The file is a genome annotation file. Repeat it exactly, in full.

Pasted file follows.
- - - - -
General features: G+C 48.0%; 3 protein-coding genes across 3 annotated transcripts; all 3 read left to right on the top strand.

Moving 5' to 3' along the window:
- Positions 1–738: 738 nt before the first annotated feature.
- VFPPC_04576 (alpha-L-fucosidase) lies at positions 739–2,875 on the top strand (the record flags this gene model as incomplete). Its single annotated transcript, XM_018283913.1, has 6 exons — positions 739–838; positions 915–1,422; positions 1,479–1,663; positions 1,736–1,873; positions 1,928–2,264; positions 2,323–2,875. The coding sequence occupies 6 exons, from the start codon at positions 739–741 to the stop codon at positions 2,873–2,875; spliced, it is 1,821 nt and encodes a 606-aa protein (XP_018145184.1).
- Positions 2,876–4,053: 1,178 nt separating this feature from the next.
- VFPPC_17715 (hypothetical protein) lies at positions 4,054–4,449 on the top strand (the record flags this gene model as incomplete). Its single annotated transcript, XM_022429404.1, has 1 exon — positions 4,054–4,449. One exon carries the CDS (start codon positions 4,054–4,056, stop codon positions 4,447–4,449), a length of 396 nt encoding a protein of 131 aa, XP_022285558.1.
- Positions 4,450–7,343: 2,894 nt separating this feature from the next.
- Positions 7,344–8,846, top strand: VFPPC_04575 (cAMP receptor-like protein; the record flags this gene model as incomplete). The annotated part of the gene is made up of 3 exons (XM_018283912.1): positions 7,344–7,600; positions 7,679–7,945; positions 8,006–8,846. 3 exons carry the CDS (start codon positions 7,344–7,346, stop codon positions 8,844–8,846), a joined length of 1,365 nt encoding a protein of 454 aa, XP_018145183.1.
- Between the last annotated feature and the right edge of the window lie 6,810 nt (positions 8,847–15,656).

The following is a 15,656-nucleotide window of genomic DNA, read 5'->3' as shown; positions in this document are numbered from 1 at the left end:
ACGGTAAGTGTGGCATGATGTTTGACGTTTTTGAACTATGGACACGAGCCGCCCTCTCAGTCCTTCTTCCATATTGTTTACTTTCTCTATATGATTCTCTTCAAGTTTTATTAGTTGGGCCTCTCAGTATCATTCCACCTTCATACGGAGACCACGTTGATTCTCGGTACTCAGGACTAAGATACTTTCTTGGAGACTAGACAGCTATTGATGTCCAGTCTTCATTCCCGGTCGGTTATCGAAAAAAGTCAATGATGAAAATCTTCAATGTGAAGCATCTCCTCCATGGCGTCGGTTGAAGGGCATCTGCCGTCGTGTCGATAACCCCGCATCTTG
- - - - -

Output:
General features: G+C 48.0%; 3 protein-coding genes across 3 annotated transcripts; all 3 read left to right on the top strand.

Moving 5' to 3' along the window:
- Positions 1–738: 738 nt before the first annotated feature.
- VFPPC_04576 (alpha-L-fucosidase) lies at positions 739–2,875 on the top strand (the record flags this gene model as incomplete). Its single annotated transcript, XM_018283913.1, has 6 exons — positions 739–838; positions 915–1,422; positions 1,479–1,663; positions 1,736–1,873; positions 1,928–2,264; positions 2,323–2,875. The coding sequence occupies 6 exons, from the start codon at positions 739–741 to the stop codon at positions 2,873–2,875; spliced, it is 1,821 nt and encodes a 606-aa protein (XP_018145184.1).
- Positions 2,876–4,053: 1,178 nt separating this feature from the next.
- VFPPC_17715 (hypothetical protein) lies at positions 4,054–4,449 on the top strand (the record flags this gene model as incomplete). Its single annotated transcript, XM_022429404.1, has 1 exon — positions 4,054–4,449. One exon carries the CDS (start codon positions 4,054–4,056, stop codon positions 4,447–4,449), a length of 396 nt encoding a protein of 131 aa, XP_022285558.1.
- Positions 4,450–7,343: 2,894 nt separating this feature from the next.
- Positions 7,344–8,846, top strand: VFPPC_04575 (cAMP receptor-like protein; the record flags this gene model as incomplete). The annotated part of the gene is made up of 3 exons (XM_018283912.1): positions 7,344–7,600; positions 7,679–7,945; positions 8,006–8,846. 3 exons carry the CDS (start codon positions 7,344–7,346, stop codon positions 8,844–8,846), a joined length of 1,365 nt encoding a protein of 454 aa, XP_018145183.1.
- Between the last annotated feature and the right edge of the window lie 6,810 nt (positions 8,847–15,656).

The following is a 15,656-nucleotide window of genomic DNA, read 5'->3' as shown; positions in this document are numbered from 1 at the left end:
ACGGTAAGTGTGGCATGATGTTTGACGTTTTTGAACTATGGACACGAGCCGCCCTCTCAGTCCTTCTTCCATATTGTTTACTTTCTCTATATGATTCTCTTCAAGTTTTATTAGTTGGGCCTCTCAGTATCATTCCACCTTCATACGGAGACCACGTTGATTCTCGGTACTCAGGACTAAGATACTTTCTTGGAGACTAGACAGCTATTGATGTCCAGTCTTCATTCCCGGTCGGTTATCGAAAAAAGTCAATGATGAAAATCTTCAATGTGAAGCATCTCCTCCATGGCGTCGGTTGAAGGGCATCTGCCGTCGTGTCGATAACCCCGCATCTTG